Not 100% sure what you are saying, it seems you think that government can create a healthy, educated, strong-willed population - which flies in the face of the overwhelming evidence that despite billions spent on health and education, we have neither a healthy nor particularly highly-educated population.
If you want R&D, you need the most talented people to remain in the country.
7) The vast majority of government subsidy goes to what is effectively dead oil/fossil fuel based technology. How is it possible for a young industry with effectively infinite potential like the renewables sector get a foothold and grow (and to my mind renewables are essential even if climate change is, as seems incredibly unlikely, a total myth) in the face of a mature but dead industry without some form of subsidy and support?
Even if I were to accept your premise, I oppose all government subsidy, so renewables should compete alongside fossil fuels.
Also, the major energy companies are funding investment into renewables, if it is ever to be made a realistic commercial proposition, it will be through these companies, not state investment.
Are there any examples of genuine libertarian societies? Are there any successful models or experiments?
The more free and capitalist a society has been, the more successful it is. The more government planning and control you have, the reverse. If you want a model or experiment, consider the two states either side of the 38th parallel. Where would you rather live? The capitalist or the socialist state?
9) What do you, Q, see as having gone wrong in, say, Chile, where a socialist govenment built an impressive economy with great growth figures, which than had a Freidmann endorsed vision of libertarian capitalism imposed on it which was an utter disaster by just about every measure (with growth only coming again when Pinochet starting using state intervention?)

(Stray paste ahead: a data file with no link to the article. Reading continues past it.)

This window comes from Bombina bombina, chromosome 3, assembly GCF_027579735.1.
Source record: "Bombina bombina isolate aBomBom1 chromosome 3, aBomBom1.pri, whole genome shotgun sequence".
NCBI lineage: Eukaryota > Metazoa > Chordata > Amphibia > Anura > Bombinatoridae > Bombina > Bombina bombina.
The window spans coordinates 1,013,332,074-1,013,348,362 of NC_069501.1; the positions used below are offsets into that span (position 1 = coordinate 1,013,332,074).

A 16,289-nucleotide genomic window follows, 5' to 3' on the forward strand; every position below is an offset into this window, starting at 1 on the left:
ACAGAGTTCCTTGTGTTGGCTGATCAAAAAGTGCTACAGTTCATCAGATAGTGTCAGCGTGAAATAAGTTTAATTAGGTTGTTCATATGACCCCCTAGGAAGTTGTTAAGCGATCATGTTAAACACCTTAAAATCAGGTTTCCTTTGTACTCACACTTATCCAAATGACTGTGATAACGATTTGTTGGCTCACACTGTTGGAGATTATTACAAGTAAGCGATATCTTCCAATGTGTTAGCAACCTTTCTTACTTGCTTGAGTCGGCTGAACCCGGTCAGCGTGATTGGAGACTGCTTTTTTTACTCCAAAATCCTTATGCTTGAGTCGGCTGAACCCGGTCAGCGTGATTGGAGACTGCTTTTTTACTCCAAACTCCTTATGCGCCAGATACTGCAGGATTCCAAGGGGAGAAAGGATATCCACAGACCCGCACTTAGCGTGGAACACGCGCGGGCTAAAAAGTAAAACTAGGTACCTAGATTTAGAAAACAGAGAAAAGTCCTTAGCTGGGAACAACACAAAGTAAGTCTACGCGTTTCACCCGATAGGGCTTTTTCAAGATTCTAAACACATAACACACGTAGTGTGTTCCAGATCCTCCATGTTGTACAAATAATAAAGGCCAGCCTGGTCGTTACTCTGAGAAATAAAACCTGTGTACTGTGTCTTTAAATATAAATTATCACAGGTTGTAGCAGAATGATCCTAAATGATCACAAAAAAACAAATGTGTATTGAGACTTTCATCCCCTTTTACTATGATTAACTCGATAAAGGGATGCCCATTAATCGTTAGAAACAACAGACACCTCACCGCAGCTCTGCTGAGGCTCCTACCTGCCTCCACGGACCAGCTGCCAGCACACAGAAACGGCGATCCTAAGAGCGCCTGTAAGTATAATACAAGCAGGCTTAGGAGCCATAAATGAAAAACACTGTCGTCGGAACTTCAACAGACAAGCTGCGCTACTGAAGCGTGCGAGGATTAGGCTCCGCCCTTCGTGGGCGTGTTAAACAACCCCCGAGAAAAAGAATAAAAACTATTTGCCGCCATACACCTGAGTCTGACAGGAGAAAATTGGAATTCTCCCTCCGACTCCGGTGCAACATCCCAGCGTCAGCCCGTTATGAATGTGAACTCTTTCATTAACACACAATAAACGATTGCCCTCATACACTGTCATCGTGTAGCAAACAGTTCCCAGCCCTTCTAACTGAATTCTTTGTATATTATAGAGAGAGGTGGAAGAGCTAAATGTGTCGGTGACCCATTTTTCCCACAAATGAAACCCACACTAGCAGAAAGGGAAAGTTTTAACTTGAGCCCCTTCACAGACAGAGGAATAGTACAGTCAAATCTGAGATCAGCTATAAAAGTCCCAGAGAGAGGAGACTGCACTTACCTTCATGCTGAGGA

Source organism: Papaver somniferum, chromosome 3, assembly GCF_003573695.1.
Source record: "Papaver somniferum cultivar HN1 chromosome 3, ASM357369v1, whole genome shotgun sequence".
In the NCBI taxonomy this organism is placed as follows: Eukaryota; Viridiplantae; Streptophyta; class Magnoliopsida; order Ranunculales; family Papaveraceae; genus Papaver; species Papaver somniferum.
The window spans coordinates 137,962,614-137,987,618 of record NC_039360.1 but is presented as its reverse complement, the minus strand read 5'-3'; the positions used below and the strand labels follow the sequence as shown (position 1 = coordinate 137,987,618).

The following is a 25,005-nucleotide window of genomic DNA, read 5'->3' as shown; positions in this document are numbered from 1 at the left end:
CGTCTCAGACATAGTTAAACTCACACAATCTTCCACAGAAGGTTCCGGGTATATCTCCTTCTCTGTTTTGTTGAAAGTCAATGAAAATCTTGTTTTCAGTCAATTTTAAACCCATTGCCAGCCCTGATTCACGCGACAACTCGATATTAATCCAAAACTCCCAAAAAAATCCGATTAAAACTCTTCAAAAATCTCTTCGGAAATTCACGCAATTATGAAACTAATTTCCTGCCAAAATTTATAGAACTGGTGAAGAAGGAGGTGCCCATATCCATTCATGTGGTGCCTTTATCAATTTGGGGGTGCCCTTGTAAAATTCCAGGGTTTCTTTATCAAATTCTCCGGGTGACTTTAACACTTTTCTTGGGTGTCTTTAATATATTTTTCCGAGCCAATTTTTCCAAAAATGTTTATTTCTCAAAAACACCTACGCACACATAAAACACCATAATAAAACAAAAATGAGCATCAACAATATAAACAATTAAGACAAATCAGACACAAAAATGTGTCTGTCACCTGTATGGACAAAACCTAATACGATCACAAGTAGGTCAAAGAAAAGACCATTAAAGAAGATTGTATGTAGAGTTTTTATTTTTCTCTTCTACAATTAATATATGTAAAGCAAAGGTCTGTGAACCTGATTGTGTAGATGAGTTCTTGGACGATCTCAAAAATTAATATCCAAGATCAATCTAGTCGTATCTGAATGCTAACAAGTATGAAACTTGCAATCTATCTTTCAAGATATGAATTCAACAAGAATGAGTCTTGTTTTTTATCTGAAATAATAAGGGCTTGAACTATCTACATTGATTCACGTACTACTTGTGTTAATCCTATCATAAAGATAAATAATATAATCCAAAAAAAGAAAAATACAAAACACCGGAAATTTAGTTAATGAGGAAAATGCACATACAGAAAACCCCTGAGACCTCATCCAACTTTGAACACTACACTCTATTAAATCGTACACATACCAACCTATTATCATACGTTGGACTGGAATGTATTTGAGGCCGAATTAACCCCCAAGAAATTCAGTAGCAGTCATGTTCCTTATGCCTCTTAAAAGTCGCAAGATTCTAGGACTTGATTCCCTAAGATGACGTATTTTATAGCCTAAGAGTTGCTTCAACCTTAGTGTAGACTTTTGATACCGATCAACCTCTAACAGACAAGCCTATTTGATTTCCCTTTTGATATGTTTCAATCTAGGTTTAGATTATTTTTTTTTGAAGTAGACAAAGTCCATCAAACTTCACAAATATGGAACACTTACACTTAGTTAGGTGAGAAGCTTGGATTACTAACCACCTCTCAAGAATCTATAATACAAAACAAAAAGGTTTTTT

That has to be the most sanitised version of the Allende government I've ever seen. You neglected to mention the land seizures, the state taking ownership of major companies without providing compensation (theft) or that his disastrous economics led to massive rise in prices, declining exports and rapidly increasing imports. Yes, Chile did have good growth figures for a very brief period, but I've never ever said that the state cannot generate a massive short-term boom - indeed that is what I have been saying repeatedly. Surprise surprise, an expansionary monetary policy was economic madness, utterly unsustainable and inflation rocketed.
10) How does a libertarian justify the gross state repression it takes in order to remove the rights and benefits people tend to enjoy from the state, and if it is not justified to, EG, send in the riot police when people object to their welfare being taken away (for example), how does this square with a philosophy of no state intervention whatsoever?
lol read this, think about it and try again.
11) Where do things like the army, police, health etc come in a Libertarian world view? Should these things not exist? Should we instead have the private rich owning private armies, thus removing the need for private intervention and allowing them to protect their justly earned wealth against jealous people?
You are now getting into the subtle distinctions between libertarianism, objectivism, minarchism and anarchism/anarcho-capitalism that I don't have the time to go into. It is also highly speculative at this stage.